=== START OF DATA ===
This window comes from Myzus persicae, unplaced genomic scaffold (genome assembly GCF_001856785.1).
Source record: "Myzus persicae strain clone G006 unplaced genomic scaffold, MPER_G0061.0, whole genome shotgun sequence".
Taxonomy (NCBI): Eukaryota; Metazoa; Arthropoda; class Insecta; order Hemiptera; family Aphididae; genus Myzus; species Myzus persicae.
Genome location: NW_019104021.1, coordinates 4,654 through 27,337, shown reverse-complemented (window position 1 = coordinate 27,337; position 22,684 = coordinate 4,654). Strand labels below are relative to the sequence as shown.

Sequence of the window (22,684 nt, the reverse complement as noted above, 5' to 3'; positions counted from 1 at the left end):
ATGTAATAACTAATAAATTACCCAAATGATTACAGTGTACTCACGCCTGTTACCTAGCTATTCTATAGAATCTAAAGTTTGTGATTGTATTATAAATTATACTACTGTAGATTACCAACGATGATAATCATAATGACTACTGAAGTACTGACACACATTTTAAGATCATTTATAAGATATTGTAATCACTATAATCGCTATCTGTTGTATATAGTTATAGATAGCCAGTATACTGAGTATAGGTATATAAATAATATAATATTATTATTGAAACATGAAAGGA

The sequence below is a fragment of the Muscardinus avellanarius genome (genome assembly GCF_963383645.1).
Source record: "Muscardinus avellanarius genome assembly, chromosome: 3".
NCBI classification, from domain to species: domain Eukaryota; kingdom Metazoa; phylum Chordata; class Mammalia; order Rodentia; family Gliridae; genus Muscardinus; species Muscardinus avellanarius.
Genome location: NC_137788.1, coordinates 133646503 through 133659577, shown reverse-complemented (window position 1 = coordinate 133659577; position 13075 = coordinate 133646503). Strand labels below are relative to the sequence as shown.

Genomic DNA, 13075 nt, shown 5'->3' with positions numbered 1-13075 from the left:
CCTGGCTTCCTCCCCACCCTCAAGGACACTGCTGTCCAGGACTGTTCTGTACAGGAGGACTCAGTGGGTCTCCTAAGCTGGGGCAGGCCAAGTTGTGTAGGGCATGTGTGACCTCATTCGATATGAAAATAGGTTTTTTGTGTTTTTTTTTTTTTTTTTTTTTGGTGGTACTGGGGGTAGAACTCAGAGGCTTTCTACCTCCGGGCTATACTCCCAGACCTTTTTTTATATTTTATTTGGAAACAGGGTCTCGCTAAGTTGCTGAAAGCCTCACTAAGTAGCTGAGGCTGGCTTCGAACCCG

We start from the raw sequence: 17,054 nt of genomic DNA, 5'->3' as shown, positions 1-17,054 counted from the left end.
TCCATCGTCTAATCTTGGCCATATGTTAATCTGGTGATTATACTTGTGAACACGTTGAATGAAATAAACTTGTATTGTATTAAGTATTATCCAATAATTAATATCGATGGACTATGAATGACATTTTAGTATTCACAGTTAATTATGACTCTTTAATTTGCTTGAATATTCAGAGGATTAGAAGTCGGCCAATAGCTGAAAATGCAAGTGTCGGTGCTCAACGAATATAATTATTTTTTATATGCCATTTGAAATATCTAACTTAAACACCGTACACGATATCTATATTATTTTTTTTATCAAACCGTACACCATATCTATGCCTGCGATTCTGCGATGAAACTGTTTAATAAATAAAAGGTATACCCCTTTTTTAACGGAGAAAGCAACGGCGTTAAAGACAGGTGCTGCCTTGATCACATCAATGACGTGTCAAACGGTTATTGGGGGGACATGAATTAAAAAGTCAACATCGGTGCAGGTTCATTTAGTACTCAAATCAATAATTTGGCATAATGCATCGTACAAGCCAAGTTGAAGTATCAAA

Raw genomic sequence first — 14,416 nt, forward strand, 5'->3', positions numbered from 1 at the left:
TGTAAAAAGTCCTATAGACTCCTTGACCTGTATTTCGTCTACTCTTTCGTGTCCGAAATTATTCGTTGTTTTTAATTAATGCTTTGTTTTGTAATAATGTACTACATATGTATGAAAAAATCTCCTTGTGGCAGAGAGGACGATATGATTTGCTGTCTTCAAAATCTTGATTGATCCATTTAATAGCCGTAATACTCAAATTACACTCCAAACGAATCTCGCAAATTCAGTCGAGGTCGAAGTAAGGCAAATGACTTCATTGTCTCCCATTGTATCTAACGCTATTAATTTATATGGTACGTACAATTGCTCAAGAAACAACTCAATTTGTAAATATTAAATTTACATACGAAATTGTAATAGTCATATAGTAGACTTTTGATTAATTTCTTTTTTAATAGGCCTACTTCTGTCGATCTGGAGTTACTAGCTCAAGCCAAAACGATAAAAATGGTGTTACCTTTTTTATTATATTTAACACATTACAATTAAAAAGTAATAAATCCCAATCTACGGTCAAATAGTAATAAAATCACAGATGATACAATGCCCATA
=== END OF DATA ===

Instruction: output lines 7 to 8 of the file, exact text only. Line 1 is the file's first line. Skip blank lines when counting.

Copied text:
The sequence below is a fragment of the Muscardinus avellanarius genome (genome assembly GCF_963383645.1).
Source record: "Muscardinus avellanarius genome assembly, chromosome: 3".